Are safety nets part of the “wussification” of America?
Yankee Stadium. Photo by Free-Photos/Pixabay.
Maybe you scored a seat right behind the backstop, hoping for nothing more than a pleasant evening at the ballpark. And maybe that outing with friends is interrupted by a foul ball hurtling your direction at 105 mph. Maybe the ball strikes a young girl who has to be taken to the hospital, while the batter — the New York Yankees’ prized rookie, Clint Frazier — watches in horror, thinking of his own two kids, who are under age 3.
Such was the case last week, reviving questions as to why Major League Baseball hasn’t instituted and enforced uniform standards for protective netting — a problem that’s been exacerbated with the construction of newer, more intimate stadiums with a smaller amount of foul territory.
“We've been trying to get these teams to put nets up,” Minnesota Twins second baseman Brian Dozier said. “Number one, you don’t bring kids down there. And number two, every stadium needs to have nets. That’s it. I don’t care about the damn view of the fan or whatever. It’s all about safety. I still have a knot in my stomach.”
The following day, three major league teams — the Cincinnati Reds, San Diego Padres, and Seattle Mariners — announced they would add more netting at their stadiums in time for the start of the 2018 season, and the Colorado Rockies said that “discussions” about doing so are currently taking place, though none of the teams specifically cited the incident at Yankee Stadium as the reason for their decision. After the recent announcements, 15 teams still have not followed the recommendations issued by commissioner Rob Manfred in 2015 suggesting that the netting, which previously only covered seats directly behind home plate, extend an additional 70 feet down both baselines.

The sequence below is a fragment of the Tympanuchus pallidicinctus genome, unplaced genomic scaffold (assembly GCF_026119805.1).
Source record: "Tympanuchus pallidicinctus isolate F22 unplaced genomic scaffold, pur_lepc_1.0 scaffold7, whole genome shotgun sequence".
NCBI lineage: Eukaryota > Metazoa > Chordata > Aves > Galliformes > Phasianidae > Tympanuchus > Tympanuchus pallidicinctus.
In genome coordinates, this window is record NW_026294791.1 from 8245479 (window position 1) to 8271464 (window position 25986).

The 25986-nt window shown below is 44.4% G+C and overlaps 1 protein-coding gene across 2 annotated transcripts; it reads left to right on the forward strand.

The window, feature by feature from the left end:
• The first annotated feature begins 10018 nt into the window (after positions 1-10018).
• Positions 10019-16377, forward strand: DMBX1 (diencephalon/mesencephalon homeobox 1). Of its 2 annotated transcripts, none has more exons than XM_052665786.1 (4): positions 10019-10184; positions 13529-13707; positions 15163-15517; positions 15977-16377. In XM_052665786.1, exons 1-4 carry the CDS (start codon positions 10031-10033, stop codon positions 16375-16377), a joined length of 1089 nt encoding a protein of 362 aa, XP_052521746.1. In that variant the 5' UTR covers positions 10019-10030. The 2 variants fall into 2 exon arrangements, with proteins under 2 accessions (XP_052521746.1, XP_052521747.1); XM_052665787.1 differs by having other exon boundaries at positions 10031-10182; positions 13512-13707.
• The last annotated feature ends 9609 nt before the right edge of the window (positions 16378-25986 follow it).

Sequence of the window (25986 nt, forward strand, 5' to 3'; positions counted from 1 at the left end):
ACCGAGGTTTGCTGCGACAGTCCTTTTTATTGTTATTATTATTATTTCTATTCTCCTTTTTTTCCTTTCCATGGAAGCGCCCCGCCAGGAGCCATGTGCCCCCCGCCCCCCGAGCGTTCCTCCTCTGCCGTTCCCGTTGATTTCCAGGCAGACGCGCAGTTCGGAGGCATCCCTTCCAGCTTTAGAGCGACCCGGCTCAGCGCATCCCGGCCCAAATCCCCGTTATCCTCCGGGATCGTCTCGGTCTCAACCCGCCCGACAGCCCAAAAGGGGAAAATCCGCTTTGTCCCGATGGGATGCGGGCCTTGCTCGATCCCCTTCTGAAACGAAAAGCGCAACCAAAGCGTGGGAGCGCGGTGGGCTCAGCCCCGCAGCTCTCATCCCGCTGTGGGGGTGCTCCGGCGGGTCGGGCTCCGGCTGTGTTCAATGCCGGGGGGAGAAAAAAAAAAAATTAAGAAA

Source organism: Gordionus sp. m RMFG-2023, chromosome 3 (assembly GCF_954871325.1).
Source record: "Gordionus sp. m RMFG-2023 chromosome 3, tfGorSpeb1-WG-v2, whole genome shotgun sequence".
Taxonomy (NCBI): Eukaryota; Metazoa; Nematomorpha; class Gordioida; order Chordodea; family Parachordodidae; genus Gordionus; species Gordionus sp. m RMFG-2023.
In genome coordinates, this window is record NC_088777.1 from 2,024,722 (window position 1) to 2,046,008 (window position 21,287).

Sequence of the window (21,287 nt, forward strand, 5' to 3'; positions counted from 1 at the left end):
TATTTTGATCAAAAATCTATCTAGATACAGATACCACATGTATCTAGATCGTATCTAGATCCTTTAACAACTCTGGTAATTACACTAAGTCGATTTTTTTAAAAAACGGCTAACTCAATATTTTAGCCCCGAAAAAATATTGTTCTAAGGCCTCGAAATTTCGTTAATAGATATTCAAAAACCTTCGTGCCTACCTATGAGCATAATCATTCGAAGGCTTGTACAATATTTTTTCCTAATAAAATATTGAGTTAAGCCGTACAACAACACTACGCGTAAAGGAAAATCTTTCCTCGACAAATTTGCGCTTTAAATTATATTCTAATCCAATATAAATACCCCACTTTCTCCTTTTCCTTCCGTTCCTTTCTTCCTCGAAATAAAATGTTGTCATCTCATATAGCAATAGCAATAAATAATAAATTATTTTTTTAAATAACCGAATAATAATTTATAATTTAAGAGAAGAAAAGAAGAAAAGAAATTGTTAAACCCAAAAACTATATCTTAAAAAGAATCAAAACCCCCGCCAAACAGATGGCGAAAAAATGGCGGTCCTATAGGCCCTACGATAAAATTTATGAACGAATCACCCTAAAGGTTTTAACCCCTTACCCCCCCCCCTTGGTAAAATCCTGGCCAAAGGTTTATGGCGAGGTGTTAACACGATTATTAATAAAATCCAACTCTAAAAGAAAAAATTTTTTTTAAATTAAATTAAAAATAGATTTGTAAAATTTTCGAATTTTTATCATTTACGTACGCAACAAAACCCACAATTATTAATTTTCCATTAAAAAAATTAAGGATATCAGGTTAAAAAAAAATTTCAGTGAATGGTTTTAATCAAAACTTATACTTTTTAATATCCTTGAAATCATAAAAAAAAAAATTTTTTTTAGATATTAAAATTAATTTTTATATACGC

As The New York Times’ Joe Nocera noted, MLB referred to the guidelines as “policy,” but in actuality, the commissioner’s office is powerless to enforce it, and the decision is left to individual teams. In July, a fan was hit by a 105 mph foul ball off the bat of Yankee Aaron Judge, and Manfred said the architectural proportions of 30 different stadiums made it impossible to impose league-wide standards, according to the New York Daily News.
Now, Manfred is promising to do more, although his ability to act is confined to the bully pulpit. In an interview with ESPN, Manfred described what occurred at Yankee Stadium as “extremely upsetting.” He said, “In light of yesterday's event, we will redouble our efforts on this important issue.”
In addition to the restrictions on Manfred’s authority, there’s been a strange backlash to putting up more protective netting. A Yankees official told The New York Times that the mere suggestion of additional netting prompted an outcry from fans. In addition to their displeasure at obstructed views of the action, or the inability to snag a fly ball and walk home with a souvenir, the debate has somehow devolved into questions of personal responsibility.
That is to say, they’re suggesting anyone who is struck should be paying greater attention and kind of deserves to be struck by a projectile traveling over 100 mph. There have also been grumbles about darned spoiled millennials with their heads buried in their phones. The debate has even shifted into the larger cultural war, implying these safety measures are indicative of the “ wussification” of American society. (Yes, it’s all very silly, and says a lot more about the complainant than it does the question of safety nets.)
If you’d like to see how quickly someone needs to respond, here’s a 2016 report from HBO’s Real Sports showing how quickly even the most rugged individualist would need to move in order avoid getting dinged.
And these aren’t isolated incidents. According to Bloomberg News, during the 2014 season, 1,750 fans suffered some form of injury from a ball or other projectile that went flying into the stands.